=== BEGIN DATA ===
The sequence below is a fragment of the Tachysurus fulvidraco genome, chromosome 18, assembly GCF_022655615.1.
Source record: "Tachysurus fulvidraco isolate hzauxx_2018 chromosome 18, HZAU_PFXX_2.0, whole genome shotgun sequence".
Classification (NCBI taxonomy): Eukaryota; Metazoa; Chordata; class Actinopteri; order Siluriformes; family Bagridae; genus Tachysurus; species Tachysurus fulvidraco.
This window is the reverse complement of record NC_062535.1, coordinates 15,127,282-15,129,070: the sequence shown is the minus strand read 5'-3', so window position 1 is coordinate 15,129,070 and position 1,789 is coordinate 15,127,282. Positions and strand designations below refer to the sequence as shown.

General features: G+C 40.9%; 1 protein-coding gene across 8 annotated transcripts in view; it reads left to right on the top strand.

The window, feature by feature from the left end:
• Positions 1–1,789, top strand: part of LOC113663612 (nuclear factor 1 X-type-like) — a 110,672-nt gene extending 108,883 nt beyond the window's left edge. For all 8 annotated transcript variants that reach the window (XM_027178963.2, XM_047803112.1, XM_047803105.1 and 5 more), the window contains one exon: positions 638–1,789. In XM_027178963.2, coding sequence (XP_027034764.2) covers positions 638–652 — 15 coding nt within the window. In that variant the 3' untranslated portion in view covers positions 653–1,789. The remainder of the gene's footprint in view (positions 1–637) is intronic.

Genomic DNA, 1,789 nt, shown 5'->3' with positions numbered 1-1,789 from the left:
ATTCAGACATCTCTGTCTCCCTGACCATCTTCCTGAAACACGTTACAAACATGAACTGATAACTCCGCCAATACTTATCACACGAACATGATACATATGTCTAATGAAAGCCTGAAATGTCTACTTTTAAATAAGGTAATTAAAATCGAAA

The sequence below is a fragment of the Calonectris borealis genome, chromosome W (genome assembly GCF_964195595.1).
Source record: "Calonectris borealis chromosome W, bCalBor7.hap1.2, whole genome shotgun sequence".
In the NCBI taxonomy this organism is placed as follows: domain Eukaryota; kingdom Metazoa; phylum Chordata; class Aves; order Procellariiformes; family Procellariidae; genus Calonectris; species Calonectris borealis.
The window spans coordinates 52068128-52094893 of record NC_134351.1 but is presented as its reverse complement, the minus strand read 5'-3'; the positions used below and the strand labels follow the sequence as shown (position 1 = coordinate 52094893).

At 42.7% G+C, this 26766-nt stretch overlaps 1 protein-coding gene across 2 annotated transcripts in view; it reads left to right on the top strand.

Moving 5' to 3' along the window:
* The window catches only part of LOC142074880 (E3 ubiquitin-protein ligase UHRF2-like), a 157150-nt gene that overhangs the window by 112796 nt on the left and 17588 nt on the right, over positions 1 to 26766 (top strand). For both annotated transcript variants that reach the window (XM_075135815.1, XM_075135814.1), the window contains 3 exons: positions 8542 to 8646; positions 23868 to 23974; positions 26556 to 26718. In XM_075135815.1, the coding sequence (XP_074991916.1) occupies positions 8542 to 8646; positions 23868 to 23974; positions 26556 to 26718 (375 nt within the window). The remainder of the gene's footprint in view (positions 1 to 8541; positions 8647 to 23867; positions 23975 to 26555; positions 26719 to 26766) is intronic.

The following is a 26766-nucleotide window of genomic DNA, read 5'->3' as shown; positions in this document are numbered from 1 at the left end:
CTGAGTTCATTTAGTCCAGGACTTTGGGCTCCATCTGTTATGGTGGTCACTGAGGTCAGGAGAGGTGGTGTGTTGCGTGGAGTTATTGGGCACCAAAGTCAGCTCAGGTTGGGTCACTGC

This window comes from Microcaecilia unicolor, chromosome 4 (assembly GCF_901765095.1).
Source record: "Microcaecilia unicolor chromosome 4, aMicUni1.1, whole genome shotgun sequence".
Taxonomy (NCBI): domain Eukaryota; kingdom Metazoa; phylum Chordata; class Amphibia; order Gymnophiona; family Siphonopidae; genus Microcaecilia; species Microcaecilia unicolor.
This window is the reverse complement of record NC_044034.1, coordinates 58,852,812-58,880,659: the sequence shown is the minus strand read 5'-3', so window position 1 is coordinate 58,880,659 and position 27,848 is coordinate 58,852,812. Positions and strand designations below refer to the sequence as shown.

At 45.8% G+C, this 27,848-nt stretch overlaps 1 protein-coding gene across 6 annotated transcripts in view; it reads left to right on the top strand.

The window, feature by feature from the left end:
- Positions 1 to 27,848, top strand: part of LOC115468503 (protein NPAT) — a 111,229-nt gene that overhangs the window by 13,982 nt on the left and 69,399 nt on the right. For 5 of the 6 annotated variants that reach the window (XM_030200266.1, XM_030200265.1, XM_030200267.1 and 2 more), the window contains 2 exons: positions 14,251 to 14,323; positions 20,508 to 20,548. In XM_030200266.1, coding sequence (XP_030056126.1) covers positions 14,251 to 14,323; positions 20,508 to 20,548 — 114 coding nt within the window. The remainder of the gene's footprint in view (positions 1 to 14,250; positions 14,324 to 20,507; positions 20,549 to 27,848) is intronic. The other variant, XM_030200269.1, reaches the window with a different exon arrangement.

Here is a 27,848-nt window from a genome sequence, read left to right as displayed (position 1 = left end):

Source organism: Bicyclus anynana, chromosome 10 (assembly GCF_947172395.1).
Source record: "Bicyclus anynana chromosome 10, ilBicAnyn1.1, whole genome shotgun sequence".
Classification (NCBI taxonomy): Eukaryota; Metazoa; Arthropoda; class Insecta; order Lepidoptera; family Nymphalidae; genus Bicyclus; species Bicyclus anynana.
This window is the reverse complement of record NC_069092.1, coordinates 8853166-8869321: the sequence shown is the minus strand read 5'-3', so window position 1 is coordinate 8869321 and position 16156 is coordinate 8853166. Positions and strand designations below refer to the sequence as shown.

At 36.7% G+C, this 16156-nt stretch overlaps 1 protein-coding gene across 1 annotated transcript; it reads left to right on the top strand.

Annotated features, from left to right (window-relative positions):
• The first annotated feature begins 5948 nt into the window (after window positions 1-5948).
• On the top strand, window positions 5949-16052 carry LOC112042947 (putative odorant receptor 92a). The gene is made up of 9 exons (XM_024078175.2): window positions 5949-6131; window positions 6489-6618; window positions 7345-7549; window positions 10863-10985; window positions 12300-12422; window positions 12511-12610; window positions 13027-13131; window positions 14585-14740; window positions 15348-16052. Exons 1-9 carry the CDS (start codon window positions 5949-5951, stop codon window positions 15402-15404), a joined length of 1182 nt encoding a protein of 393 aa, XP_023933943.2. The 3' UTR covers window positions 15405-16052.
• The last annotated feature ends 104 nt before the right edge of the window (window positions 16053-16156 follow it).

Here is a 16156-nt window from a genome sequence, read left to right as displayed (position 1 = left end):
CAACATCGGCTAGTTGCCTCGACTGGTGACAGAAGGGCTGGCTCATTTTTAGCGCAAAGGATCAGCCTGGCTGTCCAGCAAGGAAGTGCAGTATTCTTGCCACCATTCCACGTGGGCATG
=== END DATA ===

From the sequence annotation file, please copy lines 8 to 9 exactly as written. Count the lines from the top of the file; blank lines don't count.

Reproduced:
Genomic DNA, 1,789 nt, shown 5'->3' with positions numbered 1-1,789 from the left:
ATTCAGACATCTCTGTCTCCCTGACCATCTTCCTGAAACACGTTACAAACATGAACTGATAACTCCGCCAATACTTATCACACGAACATGATACATATGTCTAATGAAAGCCTGAAATGTCTACTTTTAAATAAGGTAATTAAAATCGAAA